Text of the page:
Economic crisis

Capitalism responds to the crisis by cutting our living standards

In the real class war the government is determined that the working class will pay for capitalism's economic crisis. There will be billions of pounds worth of public spending cuts, billions cut in ‘efficiency savings' that will affect those working in the public sector and those who rely on state-funded services.

The Economic Crisis: The Only Response is the Class Struggle

All across the media, the economic experts are still debating whether the American economy is in a recession or a depression. This is hardly relevant for the working class, which is bearing the impact of the crisis. The ugly consequences of the ongoing economic collapse are there for all to see.

USA: state capitalism is running out of room for manoeuvre

There is no place to hide now. According to the December announcement by The National Bureau of Economic Research - the agency responsible for dating the beginning of a recession in the US - the American economy has been in recession since December 2007.In other words, for most of last year Mr. Bernanke, Mr. Paulson, the White House and Congress were busy denying the existence of, and trying to avoid, a recession that hadalready started!

The Economic Crisis: State Capitalism Is Running Out of Room for Manoeuvre

This is 2009 and with the new year comes a brand new president predicting that the economy will get worse before it gets better, a new congress ready to act where the past one fumbled, and a great new economic team educated at the most prestigious American institutions, with fresh ideas on how to save capitalism from catastrophe. Yet given the fact that so far the bourgeoisie has failed to contain the crisis, the odds for Obama's success are definitely not good.

WR 18th Congress Report on the British situation: Why the economic crisis hits Britain so hard

The article published in WR320 is section A of the Report on the British situation fo the 18th WR congress. The whole of this report (which also covers the class struggle, British imperialism and the political problems of the British ruling class) can be found here in ICC Online .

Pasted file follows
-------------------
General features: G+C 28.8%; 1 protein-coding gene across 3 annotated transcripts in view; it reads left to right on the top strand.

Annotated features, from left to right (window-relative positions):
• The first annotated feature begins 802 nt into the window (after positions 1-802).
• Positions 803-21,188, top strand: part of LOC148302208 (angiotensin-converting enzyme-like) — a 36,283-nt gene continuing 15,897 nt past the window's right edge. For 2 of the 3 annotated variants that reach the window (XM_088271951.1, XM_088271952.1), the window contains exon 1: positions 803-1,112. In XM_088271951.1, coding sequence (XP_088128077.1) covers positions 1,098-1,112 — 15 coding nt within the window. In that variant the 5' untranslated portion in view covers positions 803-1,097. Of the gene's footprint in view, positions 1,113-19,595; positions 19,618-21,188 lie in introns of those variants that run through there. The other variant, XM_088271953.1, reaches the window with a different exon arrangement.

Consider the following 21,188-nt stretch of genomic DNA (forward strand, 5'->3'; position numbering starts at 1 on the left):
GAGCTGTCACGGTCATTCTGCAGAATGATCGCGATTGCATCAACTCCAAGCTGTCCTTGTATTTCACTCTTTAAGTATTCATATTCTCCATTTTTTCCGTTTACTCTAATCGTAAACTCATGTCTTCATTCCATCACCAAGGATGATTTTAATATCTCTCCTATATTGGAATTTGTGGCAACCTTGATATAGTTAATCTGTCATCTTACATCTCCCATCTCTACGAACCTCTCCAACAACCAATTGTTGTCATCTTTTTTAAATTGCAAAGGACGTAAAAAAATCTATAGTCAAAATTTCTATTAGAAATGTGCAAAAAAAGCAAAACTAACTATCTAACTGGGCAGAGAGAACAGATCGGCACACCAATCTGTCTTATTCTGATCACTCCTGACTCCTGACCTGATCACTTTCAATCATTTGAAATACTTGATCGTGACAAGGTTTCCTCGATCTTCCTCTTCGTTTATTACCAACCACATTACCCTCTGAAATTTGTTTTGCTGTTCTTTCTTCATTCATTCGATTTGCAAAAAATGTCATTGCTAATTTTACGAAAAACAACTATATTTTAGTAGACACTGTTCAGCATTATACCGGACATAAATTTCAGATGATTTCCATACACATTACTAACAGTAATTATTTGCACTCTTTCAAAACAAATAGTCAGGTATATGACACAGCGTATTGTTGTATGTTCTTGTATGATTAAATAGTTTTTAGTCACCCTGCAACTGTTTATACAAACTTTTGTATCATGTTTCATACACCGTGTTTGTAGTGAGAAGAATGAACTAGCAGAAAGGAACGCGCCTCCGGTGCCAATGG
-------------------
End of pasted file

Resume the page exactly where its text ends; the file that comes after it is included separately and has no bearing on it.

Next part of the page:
Thoughts on the Brighton ‘day school’ on the capitalist crisis

The crisis - what's happening and why? What does it mean for us today and how can we be prepared for future struggles? These and related questions were the topical programme for a day school held in Brighton on Saturday 29th November, organised by some of the people involved with Aufheben and local anarchist and community activists. These are the impressions of one of the ICC sympathisers who took part.

Out of the Frying Pan, Into the Fire: Victimized During the “Recovery” Workers Face a Deluge of Attacks

The ruling class likes to call the period of time that goes from one recession to another a "recovery." What was unique about this alleged period of capitalist "prosperity" was that the living conditions of the working class actually continued to deteriorate at an alarming rate.

The Sinking Ship of American Capitalism

For over a year now American capitalism has gone through a protracted economic malaise of proportions unseen since the Great Depression of 1929-35.  There isn't a month that passes without a dramatic new event in the life of the system, from head-spinning gyrations in the stock markets, to the widespread failure of the most reputable financial institutions, yesterday's symbols of capitalism's alleged vitality.  And things have just gotten worse since the summer!

Rising Inflation, Falling Production: In the Midst of a Global Economic Crisis

Since the collapse of the housing bubble at the beginning of 2007 economists and government representatives have been betting on the odds of a recession in the US economy. Currently we are mid-way through 2008 and still the ‘experts' have not made up their minds about its likelihood. Meanwhile the signs of crisis are everywhere...

All wage labour is exploitation

After a six-year campaign the TUC and the CBI, with government prompting, have recently agreed that 1.4 million temporary and agency workers should, after 12 weeks, have equal rights with full-time and permanent workers. Dave Prentis, the TUC President, said that "This is good news for agency workers, particularly those in workplaces where low pay, long hours and exploitation are the norm"...

Financial Turmoil: A Worsening Economic Crisis

On February 28th, even though he acknowledged the risk of an economic slowdown, President George W. Bush declared, "I don't think we're headed for a recession...I believe that our economy has got the fundamentals in place for grow and continue growing, more robustly than we're growing now. So we're still for a strong dollar."

Northern Rock: The inevitable state intervention

When the announcement to formally nationalise Northern Rock was finally made there was a burst of optimism... It is not, certainly, a question of the Labour party ‘going back to 1970s socialism' since the Labour government is a government of the capitalist state and nationalisations are part of the defence of the national capital in the face of the economic crisis.

Inflation meets recession

Everywhere you look, prices are going up! The prices of the energy suppliers have jumped up and so heating bills and travelling to and from work have become more expensive. There are big increases in the prices of essential foods, like bread and milk, and shoppers are getting a lot less for their money in their weekly supermarket shopping. And while prices keep going up.... wages don't.

Capitalism Kills — Workers’ Deaths Are a Cost of Production